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Sentence: Death

Dixon sentenced to die for ASU student's 1978 rape and murder

 by Emma Breysse
 published on Friday, January 25, 2008

<b>FINAL THOUGHTS:</b> Clarence Dixon reflects while his assisting council speaks to Judge Andrew Klein moments before the jury sentenced him to death Thursday for the 1978 murder of ASU student Deana Bowdoin. After the sentencing, Dixon requested the method of death be changed from lethal injection to lethal gas.
/issues/news/703263
John Battaglia / THE STATE PRESS
FINAL THOUGHTS: Clarence Dixon reflects while his assisting council speaks to Judge Andrew Klein moments before the jury sentenced him to death Thursday for the 1978 murder of ASU student Deana Bowdoin. After the sentencing, Dixon requested the method of death be changed from lethal injection to lethal gas.
 
<b>EMBRACE:</b> Bowdoin family members give hugs on the way out of court after Clarence Dixon 
received the death sentence for the 1978 murder of Deana Bowdoin.
/issues/news/703263
John Battaglia / THE STATE PRESS
EMBRACE: Bowdoin family members give hugs on the way out of court after Clarence Dixon received the death sentence for the 1978 murder of Deana Bowdoin.
 

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For a crime that took nearly 25 years to solve and a criminal case that spanned five years, the jury of convicted murderer Clarence Wayne Dixon needed fewer than 15 minutes to reach its sentence: death.

Dixon was sentenced Thursday to be executed for the 1978 murder of Deana Bowdoin, marking the end of what family members said has been a long and heart-wrenching process for those who still miss and love her.

After hearing Dixon's plea for mercy and closing arguments from both sides, a 12-member jury of the Maricopa County Superior Court reached its verdict.

"We're just very pleased and relieved and happy," said a teary-eyed Bobbie Bowdoin, the victim's mother. "It's been a long time coming."

ASU senior Deana Bowdoin was found dead in her Lemon Street apartment 30 years ago. In 1996, Tempe Police Detective Tom Magazzeni began the investigation that would lead to Dixon's November 2002 indictment.

The verdict was the final step in the trial's mitigation process, in which Dixon attempted to prove that there were factors in his case that might defer the death penalty.

The other option for jurors was to sentence Dixon to life in prison.

Dixon, who represented himself, argued in his closing statement that the approximate 175-year sentence he is currently serving for other crimes is punishment enough.

"I am what you might call 'a caged animal,'" he said during his closing argument. "Management and control, that's what prison is about. You're no longer yourself for years and years and years."

Dixon also argued that sentencing him to death was not the answer.

"You have already decided that I have blood on my hands," he said to the jurors. "If you vote for the death penalty, you will also have blood on your hands."

Prosecuting Attorney Juan Martinez called this an attempt on Dixon's part to shift responsibility for his actions to the jury.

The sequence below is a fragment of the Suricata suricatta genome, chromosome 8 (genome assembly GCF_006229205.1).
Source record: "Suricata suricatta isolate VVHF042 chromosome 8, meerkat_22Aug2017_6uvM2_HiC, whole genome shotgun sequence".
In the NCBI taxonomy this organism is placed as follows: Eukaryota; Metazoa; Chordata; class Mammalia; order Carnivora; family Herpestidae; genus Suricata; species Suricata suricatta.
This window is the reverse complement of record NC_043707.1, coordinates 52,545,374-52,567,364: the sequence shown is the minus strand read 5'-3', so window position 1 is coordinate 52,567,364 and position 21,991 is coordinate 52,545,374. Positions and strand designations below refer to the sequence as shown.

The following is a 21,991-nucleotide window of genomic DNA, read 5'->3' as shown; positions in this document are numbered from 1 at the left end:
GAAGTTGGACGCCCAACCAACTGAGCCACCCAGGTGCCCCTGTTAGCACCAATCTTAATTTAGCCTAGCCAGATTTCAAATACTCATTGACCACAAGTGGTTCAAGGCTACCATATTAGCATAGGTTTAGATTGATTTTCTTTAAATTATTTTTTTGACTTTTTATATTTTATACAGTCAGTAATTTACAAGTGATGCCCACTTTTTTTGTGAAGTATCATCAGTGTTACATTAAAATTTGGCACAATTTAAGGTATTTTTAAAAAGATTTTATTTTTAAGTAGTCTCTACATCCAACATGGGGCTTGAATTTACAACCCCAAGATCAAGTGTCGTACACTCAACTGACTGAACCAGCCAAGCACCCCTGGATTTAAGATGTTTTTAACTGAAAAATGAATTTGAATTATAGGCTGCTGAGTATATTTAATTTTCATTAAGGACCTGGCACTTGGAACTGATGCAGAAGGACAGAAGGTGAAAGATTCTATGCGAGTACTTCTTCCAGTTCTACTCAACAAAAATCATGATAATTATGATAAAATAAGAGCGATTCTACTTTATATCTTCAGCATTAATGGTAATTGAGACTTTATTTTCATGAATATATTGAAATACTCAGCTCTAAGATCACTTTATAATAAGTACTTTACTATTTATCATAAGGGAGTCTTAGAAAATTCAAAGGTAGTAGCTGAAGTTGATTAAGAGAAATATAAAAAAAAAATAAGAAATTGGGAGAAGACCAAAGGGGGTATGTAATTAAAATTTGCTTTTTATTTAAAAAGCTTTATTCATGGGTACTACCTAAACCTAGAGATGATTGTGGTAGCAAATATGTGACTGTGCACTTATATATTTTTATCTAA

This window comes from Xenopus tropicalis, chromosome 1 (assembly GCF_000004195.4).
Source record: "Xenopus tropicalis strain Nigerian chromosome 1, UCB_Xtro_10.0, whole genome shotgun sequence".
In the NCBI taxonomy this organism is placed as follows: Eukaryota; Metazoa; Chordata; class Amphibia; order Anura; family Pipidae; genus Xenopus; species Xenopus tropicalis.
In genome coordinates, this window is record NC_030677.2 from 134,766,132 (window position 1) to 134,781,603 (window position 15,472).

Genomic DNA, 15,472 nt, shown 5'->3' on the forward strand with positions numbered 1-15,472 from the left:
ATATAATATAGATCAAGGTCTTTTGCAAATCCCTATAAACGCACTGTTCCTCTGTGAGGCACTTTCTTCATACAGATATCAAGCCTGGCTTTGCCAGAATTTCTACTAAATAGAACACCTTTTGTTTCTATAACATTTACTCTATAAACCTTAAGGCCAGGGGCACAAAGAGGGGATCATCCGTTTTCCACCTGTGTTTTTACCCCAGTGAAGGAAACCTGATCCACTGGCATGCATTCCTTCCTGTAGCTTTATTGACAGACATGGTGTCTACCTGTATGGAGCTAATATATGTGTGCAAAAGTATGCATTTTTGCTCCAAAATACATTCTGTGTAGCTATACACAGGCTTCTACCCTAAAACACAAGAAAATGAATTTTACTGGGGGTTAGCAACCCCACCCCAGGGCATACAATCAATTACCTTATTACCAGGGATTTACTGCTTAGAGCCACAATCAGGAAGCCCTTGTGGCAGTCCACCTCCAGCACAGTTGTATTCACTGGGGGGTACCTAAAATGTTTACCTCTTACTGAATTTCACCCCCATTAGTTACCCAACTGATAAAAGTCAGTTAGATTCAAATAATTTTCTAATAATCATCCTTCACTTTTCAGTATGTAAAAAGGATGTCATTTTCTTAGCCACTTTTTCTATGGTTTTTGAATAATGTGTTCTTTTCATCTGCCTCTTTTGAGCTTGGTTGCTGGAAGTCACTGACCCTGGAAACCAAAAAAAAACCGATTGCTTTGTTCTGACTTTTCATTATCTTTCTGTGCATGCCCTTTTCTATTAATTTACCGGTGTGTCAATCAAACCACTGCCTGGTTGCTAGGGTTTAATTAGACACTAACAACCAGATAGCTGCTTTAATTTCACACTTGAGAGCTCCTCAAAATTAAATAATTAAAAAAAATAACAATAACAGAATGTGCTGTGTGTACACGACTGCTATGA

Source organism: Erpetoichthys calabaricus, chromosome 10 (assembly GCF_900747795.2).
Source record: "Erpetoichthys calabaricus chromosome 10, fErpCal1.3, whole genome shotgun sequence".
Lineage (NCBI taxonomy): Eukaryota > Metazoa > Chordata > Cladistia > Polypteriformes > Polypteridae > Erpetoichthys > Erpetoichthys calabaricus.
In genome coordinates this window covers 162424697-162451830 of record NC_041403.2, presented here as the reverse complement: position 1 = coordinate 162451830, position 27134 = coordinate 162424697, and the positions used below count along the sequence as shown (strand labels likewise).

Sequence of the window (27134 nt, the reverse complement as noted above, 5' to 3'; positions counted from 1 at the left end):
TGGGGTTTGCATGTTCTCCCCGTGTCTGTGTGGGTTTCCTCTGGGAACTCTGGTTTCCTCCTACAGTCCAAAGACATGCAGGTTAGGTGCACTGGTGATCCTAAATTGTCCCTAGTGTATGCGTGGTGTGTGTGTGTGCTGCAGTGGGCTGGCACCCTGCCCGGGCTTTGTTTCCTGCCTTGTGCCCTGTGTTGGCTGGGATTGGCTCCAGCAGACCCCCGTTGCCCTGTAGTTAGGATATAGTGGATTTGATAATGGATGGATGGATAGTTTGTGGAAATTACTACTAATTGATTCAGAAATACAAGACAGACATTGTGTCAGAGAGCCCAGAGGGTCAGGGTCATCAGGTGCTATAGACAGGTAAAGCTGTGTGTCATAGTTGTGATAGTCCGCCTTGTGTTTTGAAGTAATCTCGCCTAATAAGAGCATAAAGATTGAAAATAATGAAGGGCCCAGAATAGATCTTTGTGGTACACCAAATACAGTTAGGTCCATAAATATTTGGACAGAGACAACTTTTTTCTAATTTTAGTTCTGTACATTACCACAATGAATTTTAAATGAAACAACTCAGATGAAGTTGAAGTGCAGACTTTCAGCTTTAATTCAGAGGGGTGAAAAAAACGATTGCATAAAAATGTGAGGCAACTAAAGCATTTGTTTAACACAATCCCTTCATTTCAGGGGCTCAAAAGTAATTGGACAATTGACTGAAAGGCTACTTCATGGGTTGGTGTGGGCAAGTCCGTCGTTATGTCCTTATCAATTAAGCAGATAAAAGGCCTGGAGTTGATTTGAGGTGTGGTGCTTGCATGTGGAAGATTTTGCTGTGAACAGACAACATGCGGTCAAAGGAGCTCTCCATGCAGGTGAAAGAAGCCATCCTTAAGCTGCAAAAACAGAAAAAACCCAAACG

"The state's position is that these are not mitigating factors," Martinez said in his closing argument, displaying a photo of Deana Bowdoin. "I ask you whether or not any mitigating circumstances are sufficiently substantial to call for leniency in light of the way he murdered this girl."

Martinez declined to comment on the sentence. Dixon was legally barred from doing so because of his impending appeal. He added nothing to the record upon hearing the verdict except a request that the method of death be changed from lethal injection to lethal gas.

For the family and friends of Deana Bowdoin who crowded the courtroom, the news was more than welcome, said Leslie James, the victim's older sister.

"We've waited a long time for today," she said. "The jury did the exact right thing. [Dixon] killed Deana, and he's sentenced to death, and that's how it should be."

Outside the courtroom, crying family members pulled out cell phones to give the news to those waiting around the country.

"There has just been amazing support from so many people," James said as she clutched a bag that held her notebooks of the trial and mementos of her sister.

The bag has grown very heavy over the years, with at least 37 hearings since the case began, she said.

Laura Giudici, an alternate jury member, said she is thrilled for the family. Giudici did not deliberate on the verdict, but said she agreed with it completely.

"It was a long haul, but it was worth it if the family has some closure," she said. "It was my pleasure to be a part of it."

Mischa Hepner, the family's personal attorney from Arizona Voice for Crime Victims who has been with Bowdoin's family since the beginning of the legal proceedings, said she is relieved for the Bowdoins.

"We've become very close with the family, and this is the day we've been working for," Hepner said. "We're all very happy."

More coverage

Grief takes the stand
'A fairly bleak and empty life'
Justice served 30 years later
Residents seek extra protection after strangling (Jan. 20, 1978)
Her friends 'don't understand' (Jan. 19, 1978)
Leads dry up in coed's death (Jan. 17, 1978)
Slideshow

Reach the reporter at: emma.breysse@asu.edu.



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